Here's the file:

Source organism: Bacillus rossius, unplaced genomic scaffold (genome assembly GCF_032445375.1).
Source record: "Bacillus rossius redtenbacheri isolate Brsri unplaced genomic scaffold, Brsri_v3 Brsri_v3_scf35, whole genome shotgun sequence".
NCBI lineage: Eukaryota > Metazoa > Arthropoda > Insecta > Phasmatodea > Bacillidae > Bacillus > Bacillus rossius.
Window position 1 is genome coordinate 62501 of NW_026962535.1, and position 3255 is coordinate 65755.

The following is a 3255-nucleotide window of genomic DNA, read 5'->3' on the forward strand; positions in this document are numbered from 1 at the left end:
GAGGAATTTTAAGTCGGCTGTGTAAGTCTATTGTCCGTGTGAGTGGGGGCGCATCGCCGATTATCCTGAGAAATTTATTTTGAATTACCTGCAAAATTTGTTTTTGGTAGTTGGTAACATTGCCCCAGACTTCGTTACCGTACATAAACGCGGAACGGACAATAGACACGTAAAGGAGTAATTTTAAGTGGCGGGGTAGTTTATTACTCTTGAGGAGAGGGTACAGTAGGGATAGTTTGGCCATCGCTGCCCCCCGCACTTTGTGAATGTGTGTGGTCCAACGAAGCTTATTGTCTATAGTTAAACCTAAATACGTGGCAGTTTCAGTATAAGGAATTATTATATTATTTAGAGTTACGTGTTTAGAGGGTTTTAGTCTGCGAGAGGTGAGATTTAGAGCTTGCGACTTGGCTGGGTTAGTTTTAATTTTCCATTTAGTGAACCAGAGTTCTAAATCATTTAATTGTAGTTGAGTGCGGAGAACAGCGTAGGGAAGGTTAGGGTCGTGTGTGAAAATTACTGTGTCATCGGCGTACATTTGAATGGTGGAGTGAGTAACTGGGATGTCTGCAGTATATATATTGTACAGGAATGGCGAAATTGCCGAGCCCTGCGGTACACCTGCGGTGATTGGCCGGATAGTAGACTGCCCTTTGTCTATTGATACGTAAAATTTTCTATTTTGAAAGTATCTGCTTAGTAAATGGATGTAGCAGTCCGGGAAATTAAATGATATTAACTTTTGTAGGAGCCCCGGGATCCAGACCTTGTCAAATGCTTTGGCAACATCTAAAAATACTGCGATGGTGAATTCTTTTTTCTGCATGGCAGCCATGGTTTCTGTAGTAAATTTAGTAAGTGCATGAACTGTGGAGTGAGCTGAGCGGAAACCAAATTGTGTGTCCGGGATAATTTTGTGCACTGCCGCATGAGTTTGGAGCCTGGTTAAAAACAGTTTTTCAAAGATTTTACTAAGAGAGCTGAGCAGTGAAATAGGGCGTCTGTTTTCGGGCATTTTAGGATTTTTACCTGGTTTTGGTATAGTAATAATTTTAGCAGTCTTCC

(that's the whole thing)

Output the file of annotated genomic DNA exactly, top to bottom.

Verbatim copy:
Source organism: Bacillus rossius, unplaced genomic scaffold (genome assembly GCF_032445375.1).
Source record: "Bacillus rossius redtenbacheri isolate Brsri unplaced genomic scaffold, Brsri_v3 Brsri_v3_scf35, whole genome shotgun sequence".
NCBI lineage: Eukaryota > Metazoa > Arthropoda > Insecta > Phasmatodea > Bacillidae > Bacillus > Bacillus rossius.
Window position 1 is genome coordinate 62501 of NW_026962535.1, and position 3255 is coordinate 65755.

The following is a 3255-nucleotide window of genomic DNA, read 5'->3' on the forward strand; positions in this document are numbered from 1 at the left end:
GAGGAATTTTAAGTCGGCTGTGTAAGTCTATTGTCCGTGTGAGTGGGGGCGCATCGCCGATTATCCTGAGAAATTTATTTTGAATTACCTGCAAAATTTGTTTTTGGTAGTTGGTAACATTGCCCCAGACTTCGTTACCGTACATAAACGCGGAACGGACAATAGACACGTAAAGGAGTAATTTTAAGTGGCGGGGTAGTTTATTACTCTTGAGGAGAGGGTACAGTAGGGATAGTTTGGCCATCGCTGCCCCCCGCACTTTGTGAATGTGTGTGGTCCAACGAAGCTTATTGTCTATAGTTAAACCTAAATACGTGGCAGTTTCAGTATAAGGAATTATTATATTATTTAGAGTTACGTGTTTAGAGGGTTTTAGTCTGCGAGAGGTGAGATTTAGAGCTTGCGACTTGGCTGGGTTAGTTTTAATTTTCCATTTAGTGAACCAGAGTTCTAAATCATTTAATTGTAGTTGAGTGCGGAGAACAGCGTAGGGAAGGTTAGGGTCGTGTGTGAAAATTACTGTGTCATCGGCGTACATTTGAATGGTGGAGTGAGTAACTGGGATGTCTGCAGTATATATATTGTACAGGAATGGCGAAATTGCCGAGCCCTGCGGTACACCTGCGGTGATTGGCCGGATAGTAGACTGCCCTTTGTCTATTGATACGTAAAATTTTCTATTTTGAAAGTATCTGCTTAGTAAATGGATGTAGCAGTCCGGGAAATTAAATGATATTAACTTTTGTAGGAGCCCCGGGATCCAGACCTTGTCAAATGCTTTGGCAACATCTAAAAATACTGCGATGGTGAATTCTTTTTTCTGCATGGCAGCCATGGTTTCTGTAGTAAATTTAGTAAGTGCATGAACTGTGGAGTGAGCTGAGCGGAAACCAAATTGTGTGTCCGGGATAATTTTGTGCACTGCCGCATGAGTTTGGAGCCTGGTTAAAAACAGTTTTTCAAAGATTTTACTAAGAGAGCTGAGCAGTGAAATAGGGCGTCTGTTTTCGGGCATTTTAGGATTTTTACCTGGTTTTGGTATAGTAATAATTTTAGCAGTCTTCC